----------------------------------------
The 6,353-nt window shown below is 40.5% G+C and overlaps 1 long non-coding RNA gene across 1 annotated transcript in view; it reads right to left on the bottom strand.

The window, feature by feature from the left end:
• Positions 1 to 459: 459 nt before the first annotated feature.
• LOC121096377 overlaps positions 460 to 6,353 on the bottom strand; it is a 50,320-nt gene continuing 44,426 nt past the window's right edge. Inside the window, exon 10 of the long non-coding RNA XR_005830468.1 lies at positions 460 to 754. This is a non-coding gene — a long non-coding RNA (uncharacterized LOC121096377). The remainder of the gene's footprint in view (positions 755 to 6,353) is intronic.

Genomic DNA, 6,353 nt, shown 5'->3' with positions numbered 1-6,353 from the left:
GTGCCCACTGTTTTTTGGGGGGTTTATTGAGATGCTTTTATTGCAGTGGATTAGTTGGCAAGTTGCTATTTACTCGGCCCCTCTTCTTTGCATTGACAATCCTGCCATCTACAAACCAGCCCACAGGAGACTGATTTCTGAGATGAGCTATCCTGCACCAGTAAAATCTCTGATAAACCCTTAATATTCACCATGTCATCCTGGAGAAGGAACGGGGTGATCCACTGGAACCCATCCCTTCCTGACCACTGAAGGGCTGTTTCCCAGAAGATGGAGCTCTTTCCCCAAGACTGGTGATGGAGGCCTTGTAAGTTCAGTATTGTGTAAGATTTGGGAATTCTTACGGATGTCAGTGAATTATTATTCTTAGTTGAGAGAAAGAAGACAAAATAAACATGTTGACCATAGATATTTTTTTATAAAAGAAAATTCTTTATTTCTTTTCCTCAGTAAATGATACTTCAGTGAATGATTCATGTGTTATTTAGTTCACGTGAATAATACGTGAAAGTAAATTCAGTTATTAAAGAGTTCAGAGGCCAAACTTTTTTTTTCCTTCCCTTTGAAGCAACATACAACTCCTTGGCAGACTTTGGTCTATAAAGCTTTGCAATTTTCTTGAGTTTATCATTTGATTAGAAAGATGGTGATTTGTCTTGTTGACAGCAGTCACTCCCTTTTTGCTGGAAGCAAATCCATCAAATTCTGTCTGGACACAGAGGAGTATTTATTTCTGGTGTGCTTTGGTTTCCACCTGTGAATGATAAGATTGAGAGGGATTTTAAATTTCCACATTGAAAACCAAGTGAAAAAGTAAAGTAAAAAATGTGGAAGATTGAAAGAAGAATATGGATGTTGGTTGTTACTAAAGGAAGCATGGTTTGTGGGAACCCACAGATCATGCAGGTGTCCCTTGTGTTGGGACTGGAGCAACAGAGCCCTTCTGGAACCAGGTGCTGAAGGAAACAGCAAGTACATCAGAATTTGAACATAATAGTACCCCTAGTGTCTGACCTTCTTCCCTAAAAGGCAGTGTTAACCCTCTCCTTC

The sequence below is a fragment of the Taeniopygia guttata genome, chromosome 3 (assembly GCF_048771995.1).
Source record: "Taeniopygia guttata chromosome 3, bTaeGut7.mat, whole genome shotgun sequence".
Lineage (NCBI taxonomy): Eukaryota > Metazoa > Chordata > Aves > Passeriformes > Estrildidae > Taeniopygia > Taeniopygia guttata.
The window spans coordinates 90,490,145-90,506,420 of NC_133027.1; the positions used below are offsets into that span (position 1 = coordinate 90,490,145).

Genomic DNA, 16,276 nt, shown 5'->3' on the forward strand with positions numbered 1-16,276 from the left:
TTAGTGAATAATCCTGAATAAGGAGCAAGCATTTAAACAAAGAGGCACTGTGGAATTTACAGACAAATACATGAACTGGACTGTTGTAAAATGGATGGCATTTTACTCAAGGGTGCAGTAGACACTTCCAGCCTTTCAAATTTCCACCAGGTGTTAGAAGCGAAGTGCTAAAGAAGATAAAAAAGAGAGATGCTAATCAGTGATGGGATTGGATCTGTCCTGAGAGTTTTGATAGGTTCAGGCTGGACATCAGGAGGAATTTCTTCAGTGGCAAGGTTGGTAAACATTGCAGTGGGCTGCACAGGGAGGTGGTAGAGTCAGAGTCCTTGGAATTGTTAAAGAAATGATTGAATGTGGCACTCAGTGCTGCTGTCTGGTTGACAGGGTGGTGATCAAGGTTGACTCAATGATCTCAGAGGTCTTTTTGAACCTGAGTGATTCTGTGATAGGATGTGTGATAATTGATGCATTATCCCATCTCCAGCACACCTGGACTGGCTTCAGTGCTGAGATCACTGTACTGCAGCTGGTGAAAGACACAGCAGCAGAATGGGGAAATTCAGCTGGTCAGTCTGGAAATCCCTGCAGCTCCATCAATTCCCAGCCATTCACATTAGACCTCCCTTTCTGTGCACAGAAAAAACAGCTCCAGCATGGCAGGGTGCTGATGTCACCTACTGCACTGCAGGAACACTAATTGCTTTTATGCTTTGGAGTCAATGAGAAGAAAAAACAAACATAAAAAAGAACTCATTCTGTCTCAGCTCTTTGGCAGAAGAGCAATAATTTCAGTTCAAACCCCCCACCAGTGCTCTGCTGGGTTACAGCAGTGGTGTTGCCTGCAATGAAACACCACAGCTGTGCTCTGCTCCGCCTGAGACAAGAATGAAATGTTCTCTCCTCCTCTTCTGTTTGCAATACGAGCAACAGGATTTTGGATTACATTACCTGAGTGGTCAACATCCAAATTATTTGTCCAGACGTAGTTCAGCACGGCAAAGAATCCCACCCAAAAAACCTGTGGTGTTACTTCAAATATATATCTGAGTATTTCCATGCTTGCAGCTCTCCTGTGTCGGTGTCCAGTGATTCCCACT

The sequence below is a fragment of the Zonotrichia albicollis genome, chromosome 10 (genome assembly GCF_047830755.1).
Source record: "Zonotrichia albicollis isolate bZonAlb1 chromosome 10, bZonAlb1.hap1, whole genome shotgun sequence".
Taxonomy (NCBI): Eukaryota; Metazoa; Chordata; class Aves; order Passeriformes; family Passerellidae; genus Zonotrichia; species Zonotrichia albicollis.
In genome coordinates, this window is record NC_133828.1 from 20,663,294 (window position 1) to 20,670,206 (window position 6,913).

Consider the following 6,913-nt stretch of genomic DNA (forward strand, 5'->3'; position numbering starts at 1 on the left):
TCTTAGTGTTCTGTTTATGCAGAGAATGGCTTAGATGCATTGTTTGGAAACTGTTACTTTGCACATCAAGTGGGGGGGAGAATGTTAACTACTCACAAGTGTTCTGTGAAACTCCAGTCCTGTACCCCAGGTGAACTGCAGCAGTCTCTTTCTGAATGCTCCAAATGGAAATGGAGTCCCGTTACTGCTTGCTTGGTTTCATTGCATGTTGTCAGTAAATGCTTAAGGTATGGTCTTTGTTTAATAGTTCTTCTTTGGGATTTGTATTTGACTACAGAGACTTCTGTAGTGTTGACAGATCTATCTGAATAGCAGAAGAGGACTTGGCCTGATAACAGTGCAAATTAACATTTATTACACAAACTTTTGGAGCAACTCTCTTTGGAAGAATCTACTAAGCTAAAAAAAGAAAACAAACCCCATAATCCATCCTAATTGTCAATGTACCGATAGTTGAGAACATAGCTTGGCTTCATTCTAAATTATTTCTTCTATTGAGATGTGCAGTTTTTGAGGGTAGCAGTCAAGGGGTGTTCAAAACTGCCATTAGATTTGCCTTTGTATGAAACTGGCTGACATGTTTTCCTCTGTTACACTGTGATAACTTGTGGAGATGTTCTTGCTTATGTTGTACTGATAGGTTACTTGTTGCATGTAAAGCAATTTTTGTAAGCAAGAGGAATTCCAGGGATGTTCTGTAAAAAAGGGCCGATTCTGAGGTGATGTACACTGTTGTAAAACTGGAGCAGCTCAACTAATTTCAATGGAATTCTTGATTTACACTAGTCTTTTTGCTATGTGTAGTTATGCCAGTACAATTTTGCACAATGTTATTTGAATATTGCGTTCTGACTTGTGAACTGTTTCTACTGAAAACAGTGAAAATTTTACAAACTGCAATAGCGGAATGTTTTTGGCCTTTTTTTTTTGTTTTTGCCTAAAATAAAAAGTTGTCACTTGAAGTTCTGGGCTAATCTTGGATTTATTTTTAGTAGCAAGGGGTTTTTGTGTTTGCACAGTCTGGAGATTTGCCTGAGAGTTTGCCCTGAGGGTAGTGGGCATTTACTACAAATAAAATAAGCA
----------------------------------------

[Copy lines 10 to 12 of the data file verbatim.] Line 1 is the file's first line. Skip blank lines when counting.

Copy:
The window spans coordinates 90,490,145-90,506,420 of NC_133027.1; the positions used below are offsets into that span (position 1 = coordinate 90,490,145).

Genomic DNA, 16,276 nt, shown 5'->3' on the forward strand with positions numbered 1-16,276 from the left:
TTAGTGAATAATCCTGAATAAGGAGCAAGCATTTAAACAAAGAGGCACTGTGGAATTTACAGACAAATACATGAACTGGACTGTTGTAAAATGGATGGCATTTTACTCAAGGGTGCAGTAGACACTTCCAGCCTTTCAAATTTCCACCAGGTGTTAGAAGCGAAGTGCTAAAGAAGATAAAAAAGAGAGATGCTAATCAGTGATGGGATTGGATCTGTCCTGAGAGTTTTGATAGGTTCAGGCTGGACATCAGGAGGAATTTCTTCAGTGGCAAGGTTGGTAAACATTGCAGTGGGCTGCACAGGGAGGTGGTAGAGTCAGAGTCCTTGGAATTGTTAAAGAAATGATTGAATGTGGCACTCAGTGCTGCTGTCTGGTTGACAGGGTGGTGATCAAGGTTGACTCAATGATCTCAGAGGTCTTTTTGAACCTGAGTGATTCTGTGATAGGATGTGTGATAATTGATGCATTATCCCATCTCCAGCACACCTGGACTGGCTTCAGTGCTGAGATCACTGTACTGCAGCTGGTGAAAGACACAGCAGCAGAATGGGGAAATTCAGCTGGTCAGTCTGGAAATCCCTGCAGCTCCATCAATTCCCAGCCATTCACATTAGACCTCCCTTTCTGTGCACAGAAAAAACAGCTCCAGCATGGCAGGGTGCTGATGTCACCTACTGCACTGCAGGAACACTAATTGCTTTTATGCTTTGGAGTCAATGAGAAGAAAAAACAAACATAAAAAAGAACTCATTCTGTCTCAGCTCTTTGGCAGAAGAGCAATAATTTCAGTTCAAACCCCCCACCAGTGCTCTGCTGGGTTACAGCAGTGGTGTTGCCTGCAATGAAACACCACAGCTGTGCTCTGCTCCGCCTGAGACAAGAATGAAATGTTCTCTCCTCCTCTTCTGTTTGCAATACGAGCAACAGGATTTTGGATTACATTACCTGAGTGGTCAACATCCAAATTATTTGTCCAGACGTAGTTCAGCACGGCAAAGAATCCCACCCAAAAAACCTGTGGTGTTACTTCAAATATATATCTGAGTATTTCCATGCTTGCAGCTCTCCTGTGTCGGTGTCCAGTGATTCCCACT